Monday, November 16, 2015

1938 - A YANK AT OXFORD, making them the way MGM likes them.

A Yank AT Oxford holds the distinction of being the first MGM film to be filmed in England instead of some studio set in Hollywood.  This is MGM at it's most typical, a good production and utter blandness in story content.  After all the studio didn't want to upset it's American or British audiences.

Robert Taylor is the cocky American student who excels at athletics.  He ends up getting a scholarship to study at Oxford and runs into the usual cultural differences that result when you mix the British and those darn Yanks together.  Honestly you could write this film in your sleep and considering the six writers I believe I counted in the titles they probably did.

The film if it has any interest at all is seeing Vivian Leigh in an early role before her breakout performance in Gone With The Wind.   

An empty film kind of a waste of time.

102 minutes

1995 - GOLDENEYE, on Blu Ray

This Bond film actually played pretty well for me after sitting through SPECTRE.  The minatures and special effects are very well done.  This was the last production that featured Derek Medding's special effects.  Meddings had started his career working for Gary Anderson's Thunderbirds and Fireball XL5.  The miniatures are blended very well with the live action of the film.

Pierce Brosnan always kind of suffered at the hands of his series of Bond films.  The stories were kind of silly but at least they were a little more in keeping with the light weight style of the previous films before they became so heavy handed.  Brosnan always uncomfortably walked the line between copying Sean Connery and Roger Moore, but I would have to say he wasn't too bad in this film.

The film is as usual with Bond films is just a little longer than it needs to be but considering the direction the series took Goldeneye almost seems like a fast paced ninety minute movie,

This was the Bond that introduced Brosnan as Bond and everyone seemed to try a little bit harder on this one with a different director and more contemporary story instead of the usual madman out to destroy the world plot.  I actually enjoyed watching this Bond film for a change.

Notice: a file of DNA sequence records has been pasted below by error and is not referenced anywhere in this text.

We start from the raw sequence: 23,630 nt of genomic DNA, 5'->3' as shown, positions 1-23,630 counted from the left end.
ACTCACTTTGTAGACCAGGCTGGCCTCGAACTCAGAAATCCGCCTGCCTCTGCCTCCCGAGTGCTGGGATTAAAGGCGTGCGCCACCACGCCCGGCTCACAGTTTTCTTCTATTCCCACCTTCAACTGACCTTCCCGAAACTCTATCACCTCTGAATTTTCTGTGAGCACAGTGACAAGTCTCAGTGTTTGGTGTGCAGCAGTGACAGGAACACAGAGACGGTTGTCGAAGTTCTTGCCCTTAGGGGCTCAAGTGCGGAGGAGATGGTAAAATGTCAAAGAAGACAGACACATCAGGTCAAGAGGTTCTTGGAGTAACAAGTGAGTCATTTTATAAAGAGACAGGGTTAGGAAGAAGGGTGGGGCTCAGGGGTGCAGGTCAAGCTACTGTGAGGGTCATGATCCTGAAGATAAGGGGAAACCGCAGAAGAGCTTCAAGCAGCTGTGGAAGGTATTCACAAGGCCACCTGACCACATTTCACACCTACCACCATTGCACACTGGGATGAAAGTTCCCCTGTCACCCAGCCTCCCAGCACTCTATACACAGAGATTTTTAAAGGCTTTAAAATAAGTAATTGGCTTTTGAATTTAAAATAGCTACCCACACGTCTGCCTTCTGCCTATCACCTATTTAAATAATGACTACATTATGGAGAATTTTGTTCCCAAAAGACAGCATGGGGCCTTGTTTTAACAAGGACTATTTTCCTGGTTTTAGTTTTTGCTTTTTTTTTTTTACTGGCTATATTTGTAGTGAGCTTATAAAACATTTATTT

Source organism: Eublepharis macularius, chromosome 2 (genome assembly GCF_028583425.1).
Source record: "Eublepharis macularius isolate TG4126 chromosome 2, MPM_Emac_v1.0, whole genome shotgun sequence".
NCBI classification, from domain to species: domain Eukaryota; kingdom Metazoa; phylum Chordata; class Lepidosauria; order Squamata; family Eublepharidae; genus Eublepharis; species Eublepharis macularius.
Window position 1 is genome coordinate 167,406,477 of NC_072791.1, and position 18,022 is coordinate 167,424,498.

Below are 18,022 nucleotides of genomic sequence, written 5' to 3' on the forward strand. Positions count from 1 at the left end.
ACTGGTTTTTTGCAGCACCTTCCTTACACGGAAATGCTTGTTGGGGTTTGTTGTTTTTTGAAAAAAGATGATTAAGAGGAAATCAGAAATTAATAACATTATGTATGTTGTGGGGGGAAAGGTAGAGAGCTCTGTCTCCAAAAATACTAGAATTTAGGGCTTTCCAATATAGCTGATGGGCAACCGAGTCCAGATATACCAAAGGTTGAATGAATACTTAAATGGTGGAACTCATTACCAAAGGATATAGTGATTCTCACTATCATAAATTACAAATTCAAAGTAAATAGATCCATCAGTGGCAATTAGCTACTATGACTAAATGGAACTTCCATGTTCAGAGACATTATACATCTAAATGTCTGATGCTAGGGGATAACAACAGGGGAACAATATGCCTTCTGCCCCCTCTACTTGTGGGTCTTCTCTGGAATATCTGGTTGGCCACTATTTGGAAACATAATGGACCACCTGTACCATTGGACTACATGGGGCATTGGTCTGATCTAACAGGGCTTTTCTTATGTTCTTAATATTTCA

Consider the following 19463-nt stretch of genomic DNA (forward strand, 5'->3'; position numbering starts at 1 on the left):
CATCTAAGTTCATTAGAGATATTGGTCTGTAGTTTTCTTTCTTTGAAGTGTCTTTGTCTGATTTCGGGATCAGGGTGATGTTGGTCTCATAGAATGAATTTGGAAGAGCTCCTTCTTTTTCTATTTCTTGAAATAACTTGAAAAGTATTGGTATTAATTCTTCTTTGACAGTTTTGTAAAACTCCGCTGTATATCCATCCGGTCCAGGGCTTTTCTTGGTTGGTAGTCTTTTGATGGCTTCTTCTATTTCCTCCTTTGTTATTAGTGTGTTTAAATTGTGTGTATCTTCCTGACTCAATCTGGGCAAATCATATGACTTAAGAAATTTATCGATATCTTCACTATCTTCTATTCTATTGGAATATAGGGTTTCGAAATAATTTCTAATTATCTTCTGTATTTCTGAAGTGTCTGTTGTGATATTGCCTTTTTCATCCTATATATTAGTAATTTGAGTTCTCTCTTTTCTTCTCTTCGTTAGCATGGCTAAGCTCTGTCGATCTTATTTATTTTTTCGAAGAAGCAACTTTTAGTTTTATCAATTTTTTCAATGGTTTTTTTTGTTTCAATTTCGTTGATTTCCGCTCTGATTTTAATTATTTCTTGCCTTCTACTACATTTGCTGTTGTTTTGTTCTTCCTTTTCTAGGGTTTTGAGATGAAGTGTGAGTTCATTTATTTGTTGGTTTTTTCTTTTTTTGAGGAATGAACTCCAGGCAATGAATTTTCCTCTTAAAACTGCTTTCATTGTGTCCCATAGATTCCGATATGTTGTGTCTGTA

130 minutes

2015 - PITCH PERFECT 2, more of the same

My spouse liked it.

115 minutes

Saturday, November 14, 2015

2015 - SPECTRE, more of the same

Daniel Craig, the actor who couldn't crack a joke if his life depended on in is back in his 4th and hopefully last Bond film.  This time the writers tried to give Craig a sense of humor with some Sean Connery or Roger Moore type of wisecracks but it's just not in him to have a light touch with a line of dialog.

The film itself is kind of a mess story wise, with the production team trying to tie together all of Craig's previous films into some kind of story telling epic, that doesn't succeed.  In fact the whole series seems just completely exhausted from a story telling point but what are they going to do but keep making Bond films.  The films still make money.

As with all Bond movies the production values are high.  The films are good to look at and the action stuff is fairly well done.  However there is an uncomfortable call back to previous Bond films particularly the Sean Connery films with many scenes borrowed and reworked for SPECTRE.

The film has take some heavy hits from some critics but really this is the same old stuff told in a rather pedestrian way. The last 20 minutes are probably the worst part of the film and it's a long film as well.

148 minutes.

Thursday, November 12, 2015

1976 - THE KILLING OF A CHINESE BOOKIE, fascinating crime drama

John Cassevettes writes and directs a film noir / crime drama genre film with his usual touches.  I. E. lots of long scenes shot in a semi improvisational style.  Great attention is paid to character and the photography really eschews any kind of standard Hollywood look.

This is a very challenging film Cassevettes has one of leads, Ben Gazzara on screen almost the entire film.  Gazzara is the owner of a stage club who stages nudie shows with actual themes and stories in them.  As we watch Gazzara go through his life messing things up the viewer becomes more immersed in his fascinatingly seedy personality.

The film comes to a climax in an act of violence that has severe consequences for Gazzaras's character, Cosmo Vittelli.  But really the film is a study of a low life and his low life world.  The rest of the cast (including the strippers) are pretty good.

135 minutes.

1953 - FLIGHT NURSE - Korean War love story

Will cute flight nurse Joan Leslie fall for air force pilot stud Forrest Tucker or wimpy helicopter pilot and 3rd string actor Arthur Franz?  Here is the dilemma that has to be resolved in about and hour and a half.  It's all happening during the Korean War so there's bombs and lots of stock war footage.

Flight Nurse is full of Korean War propaganda which uncomfortably sounds like World War II war propaganda.  Instead of Japs it's now Commies and the propaganda is constant not very subtle or particularly well written.

The picture was made at cheapy Republic Studios and directed by and old silent film guy Allan Dwan who was probably wrapping up his career.  Dwan had been around so long he had a list of around 400 films he signed off on.

Flight Nurse is supposed based on the life of a real nurse but let's hope the real individual had a more interesting life that this disappointing film.  Kind of a time waster.

90 minutes.